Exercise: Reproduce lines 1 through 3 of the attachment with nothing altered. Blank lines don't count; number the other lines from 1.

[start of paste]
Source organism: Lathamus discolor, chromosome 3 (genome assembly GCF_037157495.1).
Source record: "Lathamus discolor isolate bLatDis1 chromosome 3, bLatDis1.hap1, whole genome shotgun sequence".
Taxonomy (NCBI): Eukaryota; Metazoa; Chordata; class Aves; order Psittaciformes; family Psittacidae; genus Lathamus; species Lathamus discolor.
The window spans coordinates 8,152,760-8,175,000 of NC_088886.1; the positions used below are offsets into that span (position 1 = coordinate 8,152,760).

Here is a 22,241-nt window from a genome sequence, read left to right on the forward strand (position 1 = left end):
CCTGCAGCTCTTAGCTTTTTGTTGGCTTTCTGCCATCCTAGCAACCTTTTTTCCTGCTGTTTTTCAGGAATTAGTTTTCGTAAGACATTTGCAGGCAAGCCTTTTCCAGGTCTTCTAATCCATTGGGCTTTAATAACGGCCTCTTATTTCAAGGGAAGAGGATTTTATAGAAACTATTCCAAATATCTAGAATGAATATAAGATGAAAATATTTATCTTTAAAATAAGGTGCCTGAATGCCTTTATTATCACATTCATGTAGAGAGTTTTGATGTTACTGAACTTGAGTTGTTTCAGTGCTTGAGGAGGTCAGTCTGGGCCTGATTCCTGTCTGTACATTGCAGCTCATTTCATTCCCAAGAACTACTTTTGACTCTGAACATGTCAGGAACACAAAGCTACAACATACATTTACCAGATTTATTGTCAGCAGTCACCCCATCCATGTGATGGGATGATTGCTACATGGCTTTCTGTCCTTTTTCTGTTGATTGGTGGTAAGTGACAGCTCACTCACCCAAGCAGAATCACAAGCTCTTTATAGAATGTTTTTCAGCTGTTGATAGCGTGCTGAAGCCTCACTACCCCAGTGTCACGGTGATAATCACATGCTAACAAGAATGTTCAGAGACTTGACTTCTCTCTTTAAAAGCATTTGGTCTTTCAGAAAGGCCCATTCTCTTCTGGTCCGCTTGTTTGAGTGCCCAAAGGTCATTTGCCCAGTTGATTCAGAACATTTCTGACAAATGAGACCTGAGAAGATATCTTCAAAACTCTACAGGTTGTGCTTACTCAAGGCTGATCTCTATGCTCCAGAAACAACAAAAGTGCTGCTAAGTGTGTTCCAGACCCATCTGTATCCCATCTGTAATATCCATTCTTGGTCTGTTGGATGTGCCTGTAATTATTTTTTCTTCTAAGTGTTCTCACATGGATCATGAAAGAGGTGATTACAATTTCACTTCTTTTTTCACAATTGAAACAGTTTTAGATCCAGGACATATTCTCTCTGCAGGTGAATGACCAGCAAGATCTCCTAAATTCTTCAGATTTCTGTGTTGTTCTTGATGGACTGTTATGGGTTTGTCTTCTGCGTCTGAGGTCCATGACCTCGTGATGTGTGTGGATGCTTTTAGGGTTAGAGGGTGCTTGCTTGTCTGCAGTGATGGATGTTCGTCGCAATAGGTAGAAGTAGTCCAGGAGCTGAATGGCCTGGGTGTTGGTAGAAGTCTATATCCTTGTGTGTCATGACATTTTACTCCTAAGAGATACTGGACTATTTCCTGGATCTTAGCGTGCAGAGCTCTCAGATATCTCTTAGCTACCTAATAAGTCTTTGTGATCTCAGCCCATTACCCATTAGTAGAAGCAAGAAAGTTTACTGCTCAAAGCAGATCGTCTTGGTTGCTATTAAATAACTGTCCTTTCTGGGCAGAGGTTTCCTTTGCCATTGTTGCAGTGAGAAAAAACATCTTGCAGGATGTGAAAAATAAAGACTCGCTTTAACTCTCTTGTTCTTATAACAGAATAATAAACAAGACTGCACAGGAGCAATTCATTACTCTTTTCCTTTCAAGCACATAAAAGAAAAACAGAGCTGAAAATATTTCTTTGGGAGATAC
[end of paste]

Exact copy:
Source organism: Lathamus discolor, chromosome 3 (genome assembly GCF_037157495.1).
Source record: "Lathamus discolor isolate bLatDis1 chromosome 3, bLatDis1.hap1, whole genome shotgun sequence".
Taxonomy (NCBI): Eukaryota; Metazoa; Chordata; class Aves; order Psittaciformes; family Psittacidae; genus Lathamus; species Lathamus discolor.